And I was very uncomfortable with it, saying, man this is — it isn’t going to be that bad even if he gets elected. I mean I remember George W. Bush being president. We made it through that. But it really didn’t seem to matter because it’s kind of like if you say if lightning strikes this spot right in front of me, I’ll give you everything I own. It’s just the risk of that rhetoric was so low, that it didn’t matter and then the guy won.
And now what you have is 40% of the country who still is ripping their hair out with complete Trump derangement syndrome, screaming that, at this point they either have to admit that the country is not going to like completely sink into the ground and dogs and cats aren’t going to be living together and we’re not going to have complete chaos or they have to admit they were wrong. And getting a liberal to admit that it is wrong is extremely difficult.
So here we are with this disconnect, and at some point there maybe a carpet bombing with Zoloft that will chill everybody out, but I am disappointed that Donald Trump is my President.
But I’m also looking at the Dow doing pretty darn well, I’m looking at the fact that the country seems to be going okay unless you listen to a few people who — well, a lot of people, who are still in hysterics.
And I think it’s that hysterics, you need to look at and nitpick every last thing. And one point, that wasn’t me, right? But in the last administration, for god’s sakes, if Barack Obama did any little thing that somebody could examine and look at and say ah, it’s a secret Muslim-Black nationalist wants to overthrow Christianity signal, it’s just the press didn’t take it that seriously.
But most of us who went to journalism school tend to the liberal side, so they listen to it a little more now. I think that’s what your problem is. You got this disconnect and this derangement syndrome that I think is not helpful, but it makes me laugh because I have another passport. If you guys can’t hold it together, I’ll just go to my other country.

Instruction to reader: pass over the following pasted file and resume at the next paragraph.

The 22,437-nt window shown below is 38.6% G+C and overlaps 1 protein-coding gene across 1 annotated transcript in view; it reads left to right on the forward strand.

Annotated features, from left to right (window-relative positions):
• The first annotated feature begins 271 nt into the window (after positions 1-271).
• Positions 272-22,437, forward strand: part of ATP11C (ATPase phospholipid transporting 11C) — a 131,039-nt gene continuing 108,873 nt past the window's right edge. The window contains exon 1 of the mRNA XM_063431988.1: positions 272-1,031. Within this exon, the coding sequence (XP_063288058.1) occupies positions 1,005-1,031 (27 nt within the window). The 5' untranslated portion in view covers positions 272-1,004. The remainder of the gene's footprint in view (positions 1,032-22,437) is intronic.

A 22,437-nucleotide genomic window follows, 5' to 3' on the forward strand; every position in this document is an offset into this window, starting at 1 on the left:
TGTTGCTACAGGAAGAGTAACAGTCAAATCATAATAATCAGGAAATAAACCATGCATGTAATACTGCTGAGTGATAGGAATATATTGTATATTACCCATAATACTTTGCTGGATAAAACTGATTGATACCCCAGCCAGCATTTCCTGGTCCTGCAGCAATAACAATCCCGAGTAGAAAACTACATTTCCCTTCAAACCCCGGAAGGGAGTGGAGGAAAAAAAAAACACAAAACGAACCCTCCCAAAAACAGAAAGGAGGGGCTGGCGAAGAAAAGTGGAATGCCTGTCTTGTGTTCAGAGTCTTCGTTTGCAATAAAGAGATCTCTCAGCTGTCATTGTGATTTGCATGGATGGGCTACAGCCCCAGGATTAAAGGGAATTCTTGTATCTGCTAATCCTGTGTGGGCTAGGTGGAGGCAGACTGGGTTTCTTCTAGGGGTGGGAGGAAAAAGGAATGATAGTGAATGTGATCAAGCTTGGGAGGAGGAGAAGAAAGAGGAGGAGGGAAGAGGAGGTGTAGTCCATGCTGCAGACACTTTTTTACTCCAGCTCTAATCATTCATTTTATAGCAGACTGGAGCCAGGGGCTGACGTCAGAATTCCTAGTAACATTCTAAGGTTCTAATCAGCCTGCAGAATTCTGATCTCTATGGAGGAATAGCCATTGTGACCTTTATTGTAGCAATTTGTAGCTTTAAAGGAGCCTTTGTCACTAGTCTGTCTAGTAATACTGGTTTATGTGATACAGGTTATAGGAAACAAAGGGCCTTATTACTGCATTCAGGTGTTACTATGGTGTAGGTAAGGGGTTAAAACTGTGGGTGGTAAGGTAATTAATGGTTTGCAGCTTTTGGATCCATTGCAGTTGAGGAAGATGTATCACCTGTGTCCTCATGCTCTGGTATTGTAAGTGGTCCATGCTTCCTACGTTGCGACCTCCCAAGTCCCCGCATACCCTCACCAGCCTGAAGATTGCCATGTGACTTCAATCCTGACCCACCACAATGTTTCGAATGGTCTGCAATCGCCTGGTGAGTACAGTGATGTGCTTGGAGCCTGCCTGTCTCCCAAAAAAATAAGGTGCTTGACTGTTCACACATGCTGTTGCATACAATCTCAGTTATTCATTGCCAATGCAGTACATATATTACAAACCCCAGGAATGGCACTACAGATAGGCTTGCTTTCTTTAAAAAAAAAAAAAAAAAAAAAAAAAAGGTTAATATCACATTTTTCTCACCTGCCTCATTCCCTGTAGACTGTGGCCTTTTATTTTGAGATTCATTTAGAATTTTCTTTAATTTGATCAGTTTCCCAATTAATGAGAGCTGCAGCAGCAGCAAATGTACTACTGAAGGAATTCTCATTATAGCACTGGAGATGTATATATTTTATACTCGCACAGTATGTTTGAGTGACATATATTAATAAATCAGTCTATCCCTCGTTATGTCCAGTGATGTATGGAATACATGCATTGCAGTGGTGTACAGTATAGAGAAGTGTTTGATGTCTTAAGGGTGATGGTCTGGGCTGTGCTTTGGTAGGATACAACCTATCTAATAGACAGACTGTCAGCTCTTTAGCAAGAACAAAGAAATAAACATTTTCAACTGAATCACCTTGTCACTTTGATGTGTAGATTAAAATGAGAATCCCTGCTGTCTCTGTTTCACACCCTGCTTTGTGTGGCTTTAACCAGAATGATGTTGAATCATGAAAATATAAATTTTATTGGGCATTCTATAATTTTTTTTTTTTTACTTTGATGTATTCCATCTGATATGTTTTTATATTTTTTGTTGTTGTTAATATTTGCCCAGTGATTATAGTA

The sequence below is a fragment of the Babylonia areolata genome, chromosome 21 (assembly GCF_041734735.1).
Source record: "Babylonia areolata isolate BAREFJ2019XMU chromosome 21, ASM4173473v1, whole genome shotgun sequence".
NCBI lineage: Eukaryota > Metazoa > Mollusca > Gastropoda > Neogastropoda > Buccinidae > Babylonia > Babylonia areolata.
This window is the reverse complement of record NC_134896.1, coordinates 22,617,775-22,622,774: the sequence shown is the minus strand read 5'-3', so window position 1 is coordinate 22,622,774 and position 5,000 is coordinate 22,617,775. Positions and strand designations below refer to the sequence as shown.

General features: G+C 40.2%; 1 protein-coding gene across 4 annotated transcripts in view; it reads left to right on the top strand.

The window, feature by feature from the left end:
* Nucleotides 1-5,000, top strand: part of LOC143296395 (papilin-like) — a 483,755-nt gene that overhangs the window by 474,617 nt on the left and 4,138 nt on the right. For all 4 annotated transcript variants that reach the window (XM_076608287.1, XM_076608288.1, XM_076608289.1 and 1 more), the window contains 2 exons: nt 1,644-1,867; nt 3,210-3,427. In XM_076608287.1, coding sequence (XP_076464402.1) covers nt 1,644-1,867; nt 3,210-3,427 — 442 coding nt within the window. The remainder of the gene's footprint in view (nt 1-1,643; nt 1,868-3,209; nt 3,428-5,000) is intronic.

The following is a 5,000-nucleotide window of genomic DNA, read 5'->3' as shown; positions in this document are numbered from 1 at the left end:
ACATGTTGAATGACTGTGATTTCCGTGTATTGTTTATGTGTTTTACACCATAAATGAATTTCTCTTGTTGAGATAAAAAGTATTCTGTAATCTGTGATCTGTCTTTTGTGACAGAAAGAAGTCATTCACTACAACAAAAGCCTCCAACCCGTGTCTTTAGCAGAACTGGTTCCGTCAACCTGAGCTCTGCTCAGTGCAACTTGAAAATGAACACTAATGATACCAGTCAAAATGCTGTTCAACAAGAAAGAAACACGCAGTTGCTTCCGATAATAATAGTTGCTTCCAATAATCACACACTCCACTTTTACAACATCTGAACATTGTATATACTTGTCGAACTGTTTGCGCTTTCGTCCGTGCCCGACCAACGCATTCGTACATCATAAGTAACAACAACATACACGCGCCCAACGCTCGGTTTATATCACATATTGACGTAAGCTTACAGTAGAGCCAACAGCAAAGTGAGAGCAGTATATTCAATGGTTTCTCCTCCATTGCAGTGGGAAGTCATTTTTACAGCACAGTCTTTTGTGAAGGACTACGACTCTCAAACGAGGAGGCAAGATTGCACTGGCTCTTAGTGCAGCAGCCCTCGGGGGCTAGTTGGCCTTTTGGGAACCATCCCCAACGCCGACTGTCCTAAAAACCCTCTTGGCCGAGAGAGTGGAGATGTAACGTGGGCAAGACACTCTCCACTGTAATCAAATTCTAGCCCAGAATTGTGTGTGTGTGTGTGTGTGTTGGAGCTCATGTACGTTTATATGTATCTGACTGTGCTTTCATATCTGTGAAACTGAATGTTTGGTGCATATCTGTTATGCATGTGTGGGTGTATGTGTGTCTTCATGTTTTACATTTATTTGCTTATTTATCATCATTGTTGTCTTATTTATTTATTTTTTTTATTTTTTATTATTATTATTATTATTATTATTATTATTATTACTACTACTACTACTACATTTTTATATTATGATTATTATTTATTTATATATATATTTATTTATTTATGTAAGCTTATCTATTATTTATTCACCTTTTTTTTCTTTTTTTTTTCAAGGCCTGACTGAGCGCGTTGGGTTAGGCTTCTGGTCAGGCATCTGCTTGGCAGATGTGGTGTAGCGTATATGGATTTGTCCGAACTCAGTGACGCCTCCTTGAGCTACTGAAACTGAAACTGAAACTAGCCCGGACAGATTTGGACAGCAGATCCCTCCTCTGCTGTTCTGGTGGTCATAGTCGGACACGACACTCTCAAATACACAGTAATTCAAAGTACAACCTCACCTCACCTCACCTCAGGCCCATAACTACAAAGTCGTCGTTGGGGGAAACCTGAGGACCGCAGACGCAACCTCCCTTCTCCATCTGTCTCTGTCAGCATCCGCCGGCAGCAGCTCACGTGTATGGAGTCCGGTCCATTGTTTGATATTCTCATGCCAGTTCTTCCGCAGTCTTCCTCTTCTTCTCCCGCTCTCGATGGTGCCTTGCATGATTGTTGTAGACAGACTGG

J. Craig Williams: Well, Alan I guess it’s almost our point in time to wrap up. Marc, why don’t you give us your contact information so our listeners can reach out to you if they would like to get in contact with you. That was a good summary.
Marc Randazza: Yeah. Well you can usually find me in seat 1A of any random Delta flight leaving Las Vegas, but usually I’m in Las Vegas. You can reach me at 702-420-2001 or at [email protected]
J. Craig Williams: Great! Thanks very much. And Alan, why don’t you sum up with your final thoughts and give us your contact information as well.
Alan Milstein: Sure. My contact information is [email protected] and you can also catch me on Twitter @amilst44.
I guess I still have that Trump derangement syndrome. I haven’t think it’s a lot worse than Marc does. And if you look at the way he has appointed individuals to positions that are going to affect this country for a long time. I think it’s worse than I imagined it would be, not better.
J. Craig Williams: All right. Well, thank you very much. And on that note, it looks like we’ve reached the end of our program. If you would like what you heard today, please rate us an Apple Podcast. This is Craig Williams for Lawyer 2 Lawyer. Thanks for listening. When you want legal, think Lawyer 2 Lawyer.
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Lawyer 2 Lawyer is a legal affairs podcast covering contemporary and relevant issues in the news with a legal perspective.